Thursday, March 19, 2009

Reality alert!

The Economist, due to hit the news-stalls, has an important article on the Irish economy. And, no, if you're a banker, a director, or a Big Ball in Cow-town, it's by no means negative.

After the inevitable throat-clearing, there's a bit of observation:
Ireland is having a deeper recession than any other euro area country. The economy probably shrank by 2.5% in 2008 and may contract by another 6.5% this year. Unemployment has jumped from 5% to 10.4%, a faster rise even than in America.
To Malcolm's surprise, the author of the piece largely discounts the banking crisis:
Irish banks may be free of the toxic securities that have poisoned rivals’ balance sheets, but they are blighted by souring property loans.
Huh? Nothing, but nothing, about the corrupt doings around the AIB, and all the way up to the national Central Bank? Oh, well:
C'est la vie, say the old folks,
Which goes to show you never can tell.
Then, the essential passing gloat:
It is easy now to dismiss the rise in living standards in the “Celtic Tiger” years as illusory, particularly as Ireland enjoyed house-price and credit booms that were big even by British standards. But ...
There's a "but"?
But to focus on the bursting of the housing bubble would be to miss the lasting gains that were made.
See what Malcolm means by "no means negative"?

The article segues into a piece of valid, if superficially superficial analysis:

Ireland’s expansion went through two phases. The first, led by exports and powered by foreign direct investment, ended roughly in 2002. Foreign companies, mainly American, provided bags of capital and know-how. Ireland offered in return a young, educated, English-speaking, low-cost workforce. State grants, a low corporate-tax rate and access to the EU’s single market made things sweeter.

Decode that, and, perhaps, it's not quite that superficial. It is saying that the original boost came with the coalitions of 1992 (FF and Labour) and 1994 (FG, Labour and DL): note, there, the leftist involvement.

Then Fianna Fáil, under the Teflon Taoiseach, went rightwards with the PeeDees; and cynical opportunism was the name of the game, or (as the Economist puts it, so diplomatically)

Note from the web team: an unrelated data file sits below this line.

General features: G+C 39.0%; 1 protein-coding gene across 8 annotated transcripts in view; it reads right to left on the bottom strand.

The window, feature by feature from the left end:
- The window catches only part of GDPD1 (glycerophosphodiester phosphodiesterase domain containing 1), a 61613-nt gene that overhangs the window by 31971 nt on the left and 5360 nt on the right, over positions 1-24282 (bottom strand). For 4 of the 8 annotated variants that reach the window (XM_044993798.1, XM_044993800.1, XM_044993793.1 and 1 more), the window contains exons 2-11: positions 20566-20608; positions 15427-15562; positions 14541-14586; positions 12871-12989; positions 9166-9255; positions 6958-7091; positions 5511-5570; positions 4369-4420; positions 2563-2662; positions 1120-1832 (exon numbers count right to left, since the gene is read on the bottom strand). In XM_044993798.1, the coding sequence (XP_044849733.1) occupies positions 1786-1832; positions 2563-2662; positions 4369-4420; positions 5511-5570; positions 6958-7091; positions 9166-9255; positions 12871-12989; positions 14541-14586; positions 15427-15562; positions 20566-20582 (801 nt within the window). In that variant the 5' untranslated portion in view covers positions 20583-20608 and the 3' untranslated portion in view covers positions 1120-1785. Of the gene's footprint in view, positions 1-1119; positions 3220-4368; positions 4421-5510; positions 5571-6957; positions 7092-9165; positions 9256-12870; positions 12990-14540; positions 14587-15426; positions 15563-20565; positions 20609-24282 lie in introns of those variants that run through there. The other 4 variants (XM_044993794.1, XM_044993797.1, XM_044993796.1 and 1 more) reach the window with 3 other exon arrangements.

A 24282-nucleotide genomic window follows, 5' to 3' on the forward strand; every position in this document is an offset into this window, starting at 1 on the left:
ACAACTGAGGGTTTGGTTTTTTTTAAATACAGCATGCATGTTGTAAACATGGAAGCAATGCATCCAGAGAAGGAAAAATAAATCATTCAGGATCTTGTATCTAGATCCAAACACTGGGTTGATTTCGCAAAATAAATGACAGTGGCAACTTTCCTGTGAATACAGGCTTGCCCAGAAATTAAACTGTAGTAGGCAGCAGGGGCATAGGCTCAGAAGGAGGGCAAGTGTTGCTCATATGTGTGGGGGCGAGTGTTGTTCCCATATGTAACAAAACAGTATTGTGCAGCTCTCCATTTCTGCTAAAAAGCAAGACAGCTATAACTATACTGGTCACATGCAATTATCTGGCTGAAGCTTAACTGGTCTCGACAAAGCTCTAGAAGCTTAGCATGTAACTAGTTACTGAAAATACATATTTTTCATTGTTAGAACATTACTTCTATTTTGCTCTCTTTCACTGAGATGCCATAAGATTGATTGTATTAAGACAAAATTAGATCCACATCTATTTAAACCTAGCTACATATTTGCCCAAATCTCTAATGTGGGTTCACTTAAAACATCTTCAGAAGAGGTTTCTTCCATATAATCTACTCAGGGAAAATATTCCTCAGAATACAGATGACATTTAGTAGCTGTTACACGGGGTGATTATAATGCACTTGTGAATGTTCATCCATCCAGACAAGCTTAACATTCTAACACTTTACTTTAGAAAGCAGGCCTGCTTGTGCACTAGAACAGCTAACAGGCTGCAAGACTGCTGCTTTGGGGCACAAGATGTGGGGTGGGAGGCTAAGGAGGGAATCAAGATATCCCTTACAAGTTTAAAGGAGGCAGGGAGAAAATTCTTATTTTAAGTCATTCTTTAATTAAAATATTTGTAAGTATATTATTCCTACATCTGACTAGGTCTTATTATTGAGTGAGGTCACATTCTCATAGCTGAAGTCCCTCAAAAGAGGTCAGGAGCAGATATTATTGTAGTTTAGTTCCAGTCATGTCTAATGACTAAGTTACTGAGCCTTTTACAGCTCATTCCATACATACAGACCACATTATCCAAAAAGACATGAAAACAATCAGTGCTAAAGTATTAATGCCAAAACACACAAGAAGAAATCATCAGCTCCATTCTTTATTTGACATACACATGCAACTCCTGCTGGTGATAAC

a period of growth on weaker foundations.
The aftermath is mentioned:
  • the deterioration of the current-account surplus;
  • the Big Cats became fat cats, and the young cubs demanded their share at the kill. In other words:
Inflation had picked up and unit labour costs (ie, pay adjusted for productivity) rose sharply relative to Ireland’s main trading partners.
Why is it the Economist never quite gets away from the rhetoric (circa 1912) of coal-owners facing an irate work-force demanding a minimum wage of 12/6d a week? It's all the fault of those greedy, grasping employees, in particular those in the public sector who shamefully lack the entrepreneurial spirit to go out and exploit others:
State workers grumbled that they had been left behind by the private sector. The review led to a hefty increase in pay, a symptom also of a generally lax approach to public finances.
Nota bene: fair wages = "lax approach"

Then the Economist swiftly glides over:
  • the budget deficit, a direct consequence of basing an economic policy on ever-rising house-prices, financed by ever-larger €-loans, dependent on ever-inflated salaries.
  • the consequent increase in the cost of borrowing, particularly because the Irish economy was out-of-kilter with the core Euro-zone.
  • the rash and unlimited guarantee, given last September, on bank deposits. The British Treasury's sense of Omertà means this is a blood-debt still to be exacted; and the Treasury is possessed of an elephantine memory.
  • the Irish 12.5% corporation tax. This is financed by the consumer with 21.5% VAT (see Malcolm's previous post), and maintained by the pensions levy. Leave that one to Frau Merkel: another score to be settled. Curiously (well, perhaps not), the Economist overlooks the health and welfare taxes, including those guaranteed to kill the elderly, and young girls not inoculated against cervical cancer. Ach! they're merely persiflage.
That noted, the Economist goes back into coal-owner mode:
Ireland seeks salvation in lower wages, even though its households are also heavily indebted. Whereas many countries want to lift their economies by fiscal expansion, Ireland is tightening its budget.
So wages must fall in nominal as well as real terms.
The Irish hope for a payoff in improved confidence among foreign investors and at home. Consumers are aware of the gap in the budget and know tax rises are coming, says Alan Barrett at ESRI, a research institute. Spending may even pick up if the uncertainty over taxes is ended.
But, hooray! The workers are compliant! They can be suborned!
... For all its ills, Ireland has form when it comes to retrenchment: it cut debt sharply in the late 1980s. If adjustment within the euro means wage cuts, that is a price Ireland seems ready to pay.

Ah, shucks!

It's the rich what gets the pleasure.
It's the poor what gets the pain.
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